15. Jordan, New York

    Just a quick note to the Obama supporters who spend a lot of time commenting on these ticker articles. We've got to start being careful with our enthusiasm. Just as we were all annoyed when Clinton supporters piled on undue criticism when Obama was struggling, it'll only hurt our cause to pile it on now that Obama's charging through to the nomination. There are laudable reasons to support Senator Clinton, but the goal of the party over the next few weeks will be to encourage everyone to unite behind the more popular candidate. That won't happen as easily unless we restrain ourselves in our enthusiastic comment-posting.

    February 13, 2008 12:07 pm at 12:07 pm |
  16. David

    Impossible is a strong word–one the Obama campaign may be eating in the near future.

    February 13, 2008 12:08 pm at 12:08 pm |
  17. Jeremy

    The fact that the Clinton's want to seat the Michigan and Florida delegates points to one of the many reasons that people mistrust and hate her. She signed a pledge to not campaign, and disregard those states for breaking her own parties rules. It just shows that she will do or say anything to win. Listening to her speak is just like hearing Bush, you know every word coming out of their mouths is a lie.

    February 13, 2008 12:08 pm at 12:08 pm |
  18. american

    Hillary is the best choice . She will be present and she will do something not just say present.

    February 13, 2008 12:09 pm at 12:09 pm |
  19. Doug

    Every generation had a movement and a moment of change...this is ours, it is our time to elect someone who will change the status quo and allow the US reach a level of respect and awe again to the rest of the world.

    Obama is breaking down barriers that no one, not Republican, Democrat or any other party, can do.

    Billary is not dead yet, but she needs to step aside allow history to run its course. This is not her time, and in four or eight years, it will be past her time. Too bad that she was the nominee fours years ago, too bad she could not run 2 years ago.

    Congratulations to Obama and to all of you who have voted for him...this is our time to take back America and once again call it our own country!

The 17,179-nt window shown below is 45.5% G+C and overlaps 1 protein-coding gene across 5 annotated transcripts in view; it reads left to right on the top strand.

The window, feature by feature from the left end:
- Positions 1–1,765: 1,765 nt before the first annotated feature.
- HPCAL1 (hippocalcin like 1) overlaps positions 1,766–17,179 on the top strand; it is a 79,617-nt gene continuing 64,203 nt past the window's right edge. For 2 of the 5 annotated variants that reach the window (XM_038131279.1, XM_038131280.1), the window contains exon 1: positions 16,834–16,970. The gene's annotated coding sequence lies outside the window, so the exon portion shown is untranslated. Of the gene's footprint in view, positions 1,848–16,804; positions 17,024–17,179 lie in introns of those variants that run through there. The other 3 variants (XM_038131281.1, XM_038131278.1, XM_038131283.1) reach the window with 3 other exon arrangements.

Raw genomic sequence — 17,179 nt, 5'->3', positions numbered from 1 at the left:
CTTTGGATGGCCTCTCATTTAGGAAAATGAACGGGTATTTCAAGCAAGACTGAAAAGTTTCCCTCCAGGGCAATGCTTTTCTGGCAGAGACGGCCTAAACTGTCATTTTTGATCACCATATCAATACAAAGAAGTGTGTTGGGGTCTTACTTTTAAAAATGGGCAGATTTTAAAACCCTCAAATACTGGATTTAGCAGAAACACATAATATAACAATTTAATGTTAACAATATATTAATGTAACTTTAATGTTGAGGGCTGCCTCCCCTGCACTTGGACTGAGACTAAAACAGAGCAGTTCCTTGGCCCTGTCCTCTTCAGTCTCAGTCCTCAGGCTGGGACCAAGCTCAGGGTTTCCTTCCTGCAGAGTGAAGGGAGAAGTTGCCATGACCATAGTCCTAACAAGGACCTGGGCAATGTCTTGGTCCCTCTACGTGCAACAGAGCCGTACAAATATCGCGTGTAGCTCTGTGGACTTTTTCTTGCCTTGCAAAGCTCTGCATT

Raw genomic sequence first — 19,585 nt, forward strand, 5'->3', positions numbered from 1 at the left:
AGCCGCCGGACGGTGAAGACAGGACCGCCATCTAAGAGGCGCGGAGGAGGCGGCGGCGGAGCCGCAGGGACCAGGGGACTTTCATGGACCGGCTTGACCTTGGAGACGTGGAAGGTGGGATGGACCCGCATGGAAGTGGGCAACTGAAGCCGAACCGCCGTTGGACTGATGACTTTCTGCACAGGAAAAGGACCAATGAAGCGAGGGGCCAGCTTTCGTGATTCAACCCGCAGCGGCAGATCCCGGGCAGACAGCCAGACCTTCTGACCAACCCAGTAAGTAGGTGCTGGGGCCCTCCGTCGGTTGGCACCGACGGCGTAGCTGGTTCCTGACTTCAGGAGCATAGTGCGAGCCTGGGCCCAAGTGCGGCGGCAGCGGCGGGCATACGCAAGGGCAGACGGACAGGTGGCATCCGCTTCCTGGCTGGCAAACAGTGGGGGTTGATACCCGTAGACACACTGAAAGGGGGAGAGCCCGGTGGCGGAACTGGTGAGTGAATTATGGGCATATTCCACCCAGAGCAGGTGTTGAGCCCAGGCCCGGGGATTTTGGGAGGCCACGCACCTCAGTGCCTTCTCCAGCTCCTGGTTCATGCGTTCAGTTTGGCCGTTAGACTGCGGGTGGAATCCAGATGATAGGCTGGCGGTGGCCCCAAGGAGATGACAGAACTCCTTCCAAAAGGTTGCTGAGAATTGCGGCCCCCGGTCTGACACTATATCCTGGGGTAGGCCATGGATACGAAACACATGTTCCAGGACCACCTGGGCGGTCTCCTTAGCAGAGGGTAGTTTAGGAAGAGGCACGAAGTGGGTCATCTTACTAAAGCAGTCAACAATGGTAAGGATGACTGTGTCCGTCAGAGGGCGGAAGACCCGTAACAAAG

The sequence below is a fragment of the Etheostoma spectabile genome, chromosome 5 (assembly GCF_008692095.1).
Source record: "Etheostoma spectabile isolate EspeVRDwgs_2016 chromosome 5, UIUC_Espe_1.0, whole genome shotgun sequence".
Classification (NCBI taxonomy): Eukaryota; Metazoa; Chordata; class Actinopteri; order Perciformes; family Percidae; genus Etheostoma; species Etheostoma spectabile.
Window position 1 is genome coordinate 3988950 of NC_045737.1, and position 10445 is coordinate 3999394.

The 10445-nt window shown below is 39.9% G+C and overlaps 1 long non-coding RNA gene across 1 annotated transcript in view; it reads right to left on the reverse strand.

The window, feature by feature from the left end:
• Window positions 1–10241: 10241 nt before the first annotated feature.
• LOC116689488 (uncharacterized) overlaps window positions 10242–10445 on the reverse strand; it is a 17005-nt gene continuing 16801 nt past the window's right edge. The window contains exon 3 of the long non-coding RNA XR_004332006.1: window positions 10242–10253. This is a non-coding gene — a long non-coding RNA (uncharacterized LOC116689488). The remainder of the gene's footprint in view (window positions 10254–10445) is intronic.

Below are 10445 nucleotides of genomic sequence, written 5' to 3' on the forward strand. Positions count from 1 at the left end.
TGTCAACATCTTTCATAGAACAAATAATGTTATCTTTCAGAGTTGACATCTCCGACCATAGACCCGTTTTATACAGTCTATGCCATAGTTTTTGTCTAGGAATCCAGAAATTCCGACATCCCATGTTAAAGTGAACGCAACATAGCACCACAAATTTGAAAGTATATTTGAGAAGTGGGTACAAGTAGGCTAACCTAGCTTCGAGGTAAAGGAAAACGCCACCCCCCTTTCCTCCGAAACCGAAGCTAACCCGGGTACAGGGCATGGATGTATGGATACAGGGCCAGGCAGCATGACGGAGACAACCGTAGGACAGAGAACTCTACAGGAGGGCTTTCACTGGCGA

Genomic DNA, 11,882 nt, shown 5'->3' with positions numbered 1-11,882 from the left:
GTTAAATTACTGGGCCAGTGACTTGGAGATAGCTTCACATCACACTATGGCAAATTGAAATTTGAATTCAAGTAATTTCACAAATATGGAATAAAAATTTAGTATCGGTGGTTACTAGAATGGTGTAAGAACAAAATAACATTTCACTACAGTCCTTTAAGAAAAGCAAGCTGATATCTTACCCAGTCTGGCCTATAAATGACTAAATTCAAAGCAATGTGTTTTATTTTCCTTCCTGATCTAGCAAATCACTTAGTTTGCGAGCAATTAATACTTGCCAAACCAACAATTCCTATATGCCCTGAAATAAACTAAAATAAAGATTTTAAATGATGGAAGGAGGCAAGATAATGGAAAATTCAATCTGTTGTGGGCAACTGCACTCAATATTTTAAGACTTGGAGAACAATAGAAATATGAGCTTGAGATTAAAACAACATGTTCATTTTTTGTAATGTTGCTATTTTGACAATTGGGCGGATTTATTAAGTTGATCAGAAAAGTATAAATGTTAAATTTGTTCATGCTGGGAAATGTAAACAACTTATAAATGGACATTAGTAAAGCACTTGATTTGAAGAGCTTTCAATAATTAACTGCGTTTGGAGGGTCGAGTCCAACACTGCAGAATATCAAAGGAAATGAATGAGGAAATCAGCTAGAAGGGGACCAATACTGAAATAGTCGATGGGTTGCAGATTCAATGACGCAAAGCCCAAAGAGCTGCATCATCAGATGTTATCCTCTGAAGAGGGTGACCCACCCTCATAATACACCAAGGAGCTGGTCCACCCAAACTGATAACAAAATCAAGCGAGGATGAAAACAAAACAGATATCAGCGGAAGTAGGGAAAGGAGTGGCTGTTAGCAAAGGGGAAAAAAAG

February 13, 2008 12:09 pm at 12:09 pm |
  20. Mohammed Anjorin

    Mr Plouffe ,
    As an Obama supporter, I am appalled that you would make these comments. I understand that you are becoming more confident as your candidate makes impressive showings in the nominations race, however there are crucial races ahead in which the tide could easily turn against you and you must focus on. The races in Ohio, Texas and Pennsylvania WILL NOT BE EASILY WON and I suggest you and your team continue to do the hard work that needs to be done to win those races and clinch the nomination instead of gloating(and risk the possibility of hubris and laxity creeping into your campaign). Your team has worked too hard and diligently to risk being perceived as overconfident and possibly alienating potential voters of these crucial primaries( and possibly reversing your winning momentum).
    Please continue to do the hard work that needs to be done to win. When you clinch the nomination in Denver, you can be as boisterous as you want.

    February 13, 2008 12:11 pm at 12:11 pm |
  21. Dave

    The Clinton campaign is falling apart. Now they are trying to change the rules they agreed to regarding Michigan and Florida. Obama wasn't even on the ballot in Michigan...so you think it would be fair to seat those delegates? In Florida, candidates were not allowed to campaign. It has been shown that Obama gains on Clinton once he gets a chance to campaign. Plus, it gives him a chance to create "name recognition". A majority of people in Florida would have voted for Clinton because she had better name recognition than Obama had...would it be fair to seat Florida's delegates?

    February 13, 2008 12:12 pm at 12:12 pm |
  22. California Independent

    I agree, neither can be caught. It has been fun watching both parties fall apart. No voters like any of the other candidates.

    Finally we have a real opportunity for an independent candidate.

    February 13, 2008 12:12 pm at 12:12 pm |
  23. lulu

    Well maybe he thinks Hillary cant catch him, which I think she can. He needs to worry about the people that voted for Hillary. I will NOT vote for him. He is arrogant and a dreamer. This DEM. is not hoping on the wave.

    February 13, 2008 12:12 pm at 12:12 pm |
  24. Cole

    Though I am an Obama Supporter, I wouldn't speak to fast. We are up against a machine, in the Clintons. They are smart and tactful. We must give them credit for being the masterminds that they are. We just have to play our hand and don't worry about the things going on in the Clinton camp.

    Obama 08'

    February 13, 2008 12:13 pm at 12:13 pm |
  25. Chris

    Obama and his team rock!!! They are playing the 50 state contest rather than win in Cali, New York, Ohio, and Texas...

    Go Obama!!!!

    February 13, 2008 12:15 pm at 12:15 pm |